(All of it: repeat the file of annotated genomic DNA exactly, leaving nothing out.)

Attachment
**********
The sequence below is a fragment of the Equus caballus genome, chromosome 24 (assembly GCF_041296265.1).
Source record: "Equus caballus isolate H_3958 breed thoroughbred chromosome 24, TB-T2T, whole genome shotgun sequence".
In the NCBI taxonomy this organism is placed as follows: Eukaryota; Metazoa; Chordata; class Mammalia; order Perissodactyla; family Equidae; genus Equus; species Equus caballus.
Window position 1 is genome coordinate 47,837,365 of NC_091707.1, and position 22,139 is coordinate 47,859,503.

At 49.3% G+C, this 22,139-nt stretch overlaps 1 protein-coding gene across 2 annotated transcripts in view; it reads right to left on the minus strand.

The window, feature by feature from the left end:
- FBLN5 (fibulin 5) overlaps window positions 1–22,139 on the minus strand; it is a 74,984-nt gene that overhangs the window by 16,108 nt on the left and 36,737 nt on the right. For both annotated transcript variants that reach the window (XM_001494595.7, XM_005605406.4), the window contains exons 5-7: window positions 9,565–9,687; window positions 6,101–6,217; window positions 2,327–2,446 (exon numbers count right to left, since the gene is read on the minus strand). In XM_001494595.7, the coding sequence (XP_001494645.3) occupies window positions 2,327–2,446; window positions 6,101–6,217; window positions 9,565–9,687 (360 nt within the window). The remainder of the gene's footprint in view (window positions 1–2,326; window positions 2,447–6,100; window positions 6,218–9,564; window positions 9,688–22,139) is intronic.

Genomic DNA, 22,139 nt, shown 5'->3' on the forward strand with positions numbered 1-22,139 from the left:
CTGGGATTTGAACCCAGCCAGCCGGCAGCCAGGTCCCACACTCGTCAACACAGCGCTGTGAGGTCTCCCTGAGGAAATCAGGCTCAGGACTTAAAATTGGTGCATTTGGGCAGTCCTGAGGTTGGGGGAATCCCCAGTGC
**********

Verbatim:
The sequence below is a fragment of the Equus caballus genome, chromosome 24 (assembly GCF_041296265.1).
Source record: "Equus caballus isolate H_3958 breed thoroughbred chromosome 24, TB-T2T, whole genome shotgun sequence".
In the NCBI taxonomy this organism is placed as follows: Eukaryota; Metazoa; Chordata; class Mammalia; order Perissodactyla; family Equidae; genus Equus; species Equus caballus.
Window position 1 is genome coordinate 47,837,365 of NC_091707.1, and position 22,139 is coordinate 47,859,503.

At 49.3% G+C, this 22,139-nt stretch overlaps 1 protein-coding gene across 2 annotated transcripts in view; it reads right to left on the minus strand.

The window, feature by feature from the left end:
- FBLN5 (fibulin 5) overlaps window positions 1–22,139 on the minus strand; it is a 74,984-nt gene that overhangs the window by 16,108 nt on the left and 36,737 nt on the right. For both annotated transcript variants that reach the window (XM_001494595.7, XM_005605406.4), the window contains exons 5-7: window positions 9,565–9,687; window positions 6,101–6,217; window positions 2,327–2,446 (exon numbers count right to left, since the gene is read on the minus strand). In XM_001494595.7, the coding sequence (XP_001494645.3) occupies window positions 2,327–2,446; window positions 6,101–6,217; window positions 9,565–9,687 (360 nt within the window). The remainder of the gene's footprint in view (window positions 1–2,326; window positions 2,447–6,100; window positions 6,218–9,564; window positions 9,688–22,139) is intronic.

Genomic DNA, 22,139 nt, shown 5'->3' on the forward strand with positions numbered 1-22,139 from the left:
CTGGGATTTGAACCCAGCCAGCCGGCAGCCAGGTCCCACACTCGTCAACACAGCGCTGTGAGGTCTCCCTGAGGAAATCAGGCTCAGGACTTAAAATTGGTGCATTTGGGCAGTCCTGAGGTTGGGGGAATCCCCAGTGC